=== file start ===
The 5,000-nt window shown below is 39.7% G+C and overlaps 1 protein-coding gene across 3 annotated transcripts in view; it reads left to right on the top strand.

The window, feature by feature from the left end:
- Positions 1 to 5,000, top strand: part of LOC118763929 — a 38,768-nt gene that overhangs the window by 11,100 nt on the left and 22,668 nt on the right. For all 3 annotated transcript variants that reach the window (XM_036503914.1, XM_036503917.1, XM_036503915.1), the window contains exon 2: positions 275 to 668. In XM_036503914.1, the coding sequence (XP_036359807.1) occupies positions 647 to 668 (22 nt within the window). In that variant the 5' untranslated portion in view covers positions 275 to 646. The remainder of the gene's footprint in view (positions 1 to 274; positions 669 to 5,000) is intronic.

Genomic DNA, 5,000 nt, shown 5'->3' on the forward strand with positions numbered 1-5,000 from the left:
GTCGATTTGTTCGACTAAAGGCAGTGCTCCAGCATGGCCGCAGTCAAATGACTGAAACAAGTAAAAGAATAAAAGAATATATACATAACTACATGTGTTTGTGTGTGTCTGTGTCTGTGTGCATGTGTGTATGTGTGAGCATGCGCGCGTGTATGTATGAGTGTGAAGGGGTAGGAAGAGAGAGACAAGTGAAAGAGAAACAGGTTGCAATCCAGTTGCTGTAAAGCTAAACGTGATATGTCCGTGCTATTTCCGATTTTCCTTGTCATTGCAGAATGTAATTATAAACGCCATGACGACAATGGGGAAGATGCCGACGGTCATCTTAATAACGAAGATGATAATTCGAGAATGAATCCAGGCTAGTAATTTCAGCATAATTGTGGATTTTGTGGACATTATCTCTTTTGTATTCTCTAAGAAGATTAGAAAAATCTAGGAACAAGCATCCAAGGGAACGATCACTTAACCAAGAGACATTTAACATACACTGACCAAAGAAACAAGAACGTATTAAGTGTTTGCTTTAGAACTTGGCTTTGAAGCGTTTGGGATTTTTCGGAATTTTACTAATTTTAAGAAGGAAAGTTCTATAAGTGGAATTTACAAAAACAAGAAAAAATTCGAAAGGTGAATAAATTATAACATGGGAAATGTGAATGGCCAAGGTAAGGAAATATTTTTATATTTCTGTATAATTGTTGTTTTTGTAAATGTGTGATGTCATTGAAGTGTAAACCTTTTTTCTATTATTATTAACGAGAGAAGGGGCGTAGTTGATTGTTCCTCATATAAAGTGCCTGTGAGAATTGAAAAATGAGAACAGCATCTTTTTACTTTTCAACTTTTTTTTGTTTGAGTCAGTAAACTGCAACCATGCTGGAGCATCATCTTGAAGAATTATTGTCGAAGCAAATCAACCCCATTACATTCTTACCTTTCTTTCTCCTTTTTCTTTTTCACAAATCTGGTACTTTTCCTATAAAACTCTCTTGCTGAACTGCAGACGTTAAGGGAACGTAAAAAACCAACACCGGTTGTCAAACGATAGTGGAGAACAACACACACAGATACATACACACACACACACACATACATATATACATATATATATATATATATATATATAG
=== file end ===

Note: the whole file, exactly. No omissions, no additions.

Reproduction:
The 5,000-nt window shown below is 39.7% G+C and overlaps 1 protein-coding gene across 3 annotated transcripts in view; it reads left to right on the top strand.

The window, feature by feature from the left end:
- Positions 1 to 5,000, top strand: part of LOC118763929 — a 38,768-nt gene that overhangs the window by 11,100 nt on the left and 22,668 nt on the right. For all 3 annotated transcript variants that reach the window (XM_036503914.1, XM_036503917.1, XM_036503915.1), the window contains exon 2: positions 275 to 668. In XM_036503914.1, the coding sequence (XP_036359807.1) occupies positions 647 to 668 (22 nt within the window). In that variant the 5' untranslated portion in view covers positions 275 to 646. The remainder of the gene's footprint in view (positions 1 to 274; positions 669 to 5,000) is intronic.

Genomic DNA, 5,000 nt, shown 5'->3' on the forward strand with positions numbered 1-5,000 from the left:
GTCGATTTGTTCGACTAAAGGCAGTGCTCCAGCATGGCCGCAGTCAAATGACTGAAACAAGTAAAAGAATAAAAGAATATATACATAACTACATGTGTTTGTGTGTGTCTGTGTCTGTGTGCATGTGTGTATGTGTGAGCATGCGCGCGTGTATGTATGAGTGTGAAGGGGTAGGAAGAGAGAGACAAGTGAAAGAGAAACAGGTTGCAATCCAGTTGCTGTAAAGCTAAACGTGATATGTCCGTGCTATTTCCGATTTTCCTTGTCATTGCAGAATGTAATTATAAACGCCATGACGACAATGGGGAAGATGCCGACGGTCATCTTAATAACGAAGATGATAATTCGAGAATGAATCCAGGCTAGTAATTTCAGCATAATTGTGGATTTTGTGGACATTATCTCTTTTGTATTCTCTAAGAAGATTAGAAAAATCTAGGAACAAGCATCCAAGGGAACGATCACTTAACCAAGAGACATTTAACATACACTGACCAAAGAAACAAGAACGTATTAAGTGTTTGCTTTAGAACTTGGCTTTGAAGCGTTTGGGATTTTTCGGAATTTTACTAATTTTAAGAAGGAAAGTTCTATAAGTGGAATTTACAAAAACAAGAAAAAATTCGAAAGGTGAATAAATTATAACATGGGAAATGTGAATGGCCAAGGTAAGGAAATATTTTTATATTTCTGTATAATTGTTGTTTTTGTAAATGTGTGATGTCATTGAAGTGTAAACCTTTTTTCTATTATTATTAACGAGAGAAGGGGCGTAGTTGATTGTTCCTCATATAAAGTGCCTGTGAGAATTGAAAAATGAGAACAGCATCTTTTTACTTTTCAACTTTTTTTTGTTTGAGTCAGTAAACTGCAACCATGCTGGAGCATCATCTTGAAGAATTATTGTCGAAGCAAATCAACCCCATTACATTCTTACCTTTCTTTCTCCTTTTTCTTTTTCACAAATCTGGTACTTTTCCTATAAAACTCTCTTGCTGAACTGCAGACGTTAAGGGAACGTAAAAAACCAACACCGGTTGTCAAACGATAGTGGAGAACAACACACACAGATACATACACACACACACACACATACATATATACATATATATATATATATATATATATAG